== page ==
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On Tuesday, Apple announced its first personal computers powered using chips that are more like those in an iPhone than those in a typical PC. The machines are the $999 13-inch MacBook Air, the $699 Mac Mini and the $1,299 MacBook Pro. That alone is exciting to tech fans, but it’s also a sign of what’s possibly to come, whether you buy a Mac or not. Apple has said it’s going to change the brains of its computers over the next couple of years. Starting with the just-unveiled machines, Apple is going to throw its weight behind its self-made chips.
Most people may not care about a change to a small chip in their Mac computers, but it could mean big changes for Apple and the tech industry, too. For the past 14 years, Apple has relied on Intel-made chips to power its laptop and desktop computers . Apple has spent more than a decade on research and development, and at least $1 billion buying more than half a dozen companies, to create the M1, a chip similar to those in iPhones and iPads and that takes on Intel. Now Apple’s first computers powered by the M1 have been made available for preorder and will start shipping next week.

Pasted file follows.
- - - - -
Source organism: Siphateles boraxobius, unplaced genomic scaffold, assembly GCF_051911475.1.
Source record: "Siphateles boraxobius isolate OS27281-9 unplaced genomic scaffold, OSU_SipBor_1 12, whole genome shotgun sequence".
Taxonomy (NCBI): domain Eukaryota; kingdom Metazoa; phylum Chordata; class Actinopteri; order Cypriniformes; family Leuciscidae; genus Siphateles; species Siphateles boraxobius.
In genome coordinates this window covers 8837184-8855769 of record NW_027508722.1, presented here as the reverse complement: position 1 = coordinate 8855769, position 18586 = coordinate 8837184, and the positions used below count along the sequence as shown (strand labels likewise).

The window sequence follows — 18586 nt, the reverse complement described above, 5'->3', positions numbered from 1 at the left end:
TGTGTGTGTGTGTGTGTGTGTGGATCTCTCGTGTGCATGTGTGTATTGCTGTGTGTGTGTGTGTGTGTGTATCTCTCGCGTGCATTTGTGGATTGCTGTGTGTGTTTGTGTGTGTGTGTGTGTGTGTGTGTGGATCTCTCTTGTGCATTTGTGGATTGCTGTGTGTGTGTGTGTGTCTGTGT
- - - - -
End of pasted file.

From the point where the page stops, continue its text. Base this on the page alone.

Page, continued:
Apple says the M1 is more powerful and energy efficient, allowing for potentially smaller and slimmer designs, longer battery life and new technologies as well.
“Advancements of this magnitude only come from making bold changes,” Apple CEO Tim Cook said during Apple’s event Tuesday. He added that Apple’s own chips will usher in new technologies and “extraordinary battery life” from the computers. “This is exactly why we are transitioning to Mac Apple silicon at Apple,” Cook said.
For Apple, this moment has been more than a decade in the making. The question that’s nagged the company since co-founder Steve Jobs died in 2011 is, What comes next? Jobs ushered in the Mac computer, the iMac all-in-one desktop, the iPod, the iPhone and the iPad. Since his death, Apple’s biggest new product has been the Apple Watch , which has turned into an enormous…